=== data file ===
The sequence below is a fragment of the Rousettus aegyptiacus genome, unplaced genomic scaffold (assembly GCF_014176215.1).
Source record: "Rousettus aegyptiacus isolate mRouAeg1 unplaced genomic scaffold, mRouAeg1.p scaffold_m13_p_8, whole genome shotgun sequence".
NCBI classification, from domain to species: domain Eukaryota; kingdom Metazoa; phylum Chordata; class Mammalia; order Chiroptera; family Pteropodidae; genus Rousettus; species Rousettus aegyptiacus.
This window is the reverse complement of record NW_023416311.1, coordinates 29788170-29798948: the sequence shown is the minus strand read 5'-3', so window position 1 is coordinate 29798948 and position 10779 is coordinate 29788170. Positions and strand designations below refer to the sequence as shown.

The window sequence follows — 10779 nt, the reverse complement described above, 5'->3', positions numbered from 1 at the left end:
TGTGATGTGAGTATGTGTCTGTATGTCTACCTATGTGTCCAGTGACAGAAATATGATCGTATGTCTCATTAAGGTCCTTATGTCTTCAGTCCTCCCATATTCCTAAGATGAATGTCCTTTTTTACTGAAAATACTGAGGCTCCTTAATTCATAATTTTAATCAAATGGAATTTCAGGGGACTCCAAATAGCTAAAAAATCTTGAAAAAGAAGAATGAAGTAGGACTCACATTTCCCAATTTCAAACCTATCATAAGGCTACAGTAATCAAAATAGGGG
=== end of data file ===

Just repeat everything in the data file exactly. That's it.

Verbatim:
The sequence below is a fragment of the Rousettus aegyptiacus genome, unplaced genomic scaffold (assembly GCF_014176215.1).
Source record: "Rousettus aegyptiacus isolate mRouAeg1 unplaced genomic scaffold, mRouAeg1.p scaffold_m13_p_8, whole genome shotgun sequence".
NCBI classification, from domain to species: domain Eukaryota; kingdom Metazoa; phylum Chordata; class Mammalia; order Chiroptera; family Pteropodidae; genus Rousettus; species Rousettus aegyptiacus.
This window is the reverse complement of record NW_023416311.1, coordinates 29788170-29798948: the sequence shown is the minus strand read 5'-3', so window position 1 is coordinate 29798948 and position 10779 is coordinate 29788170. Positions and strand designations below refer to the sequence as shown.

The window sequence follows — 10779 nt, the reverse complement described above, 5'->3', positions numbered from 1 at the left end:
TGTGATGTGAGTATGTGTCTGTATGTCTACCTATGTGTCCAGTGACAGAAATATGATCGTATGTCTCATTAAGGTCCTTATGTCTTCAGTCCTCCCATATTCCTAAGATGAATGTCCTTTTTTACTGAAAATACTGAGGCTCCTTAATTCATAATTTTAATCAAATGGAATTTCAGGGGACTCCAAATAGCTAAAAAATCTTGAAAAAGAAGAATGAAGTAGGACTCACATTTCCCAATTTCAAACCTATCATAAGGCTACAGTAATCAAAATAGGGG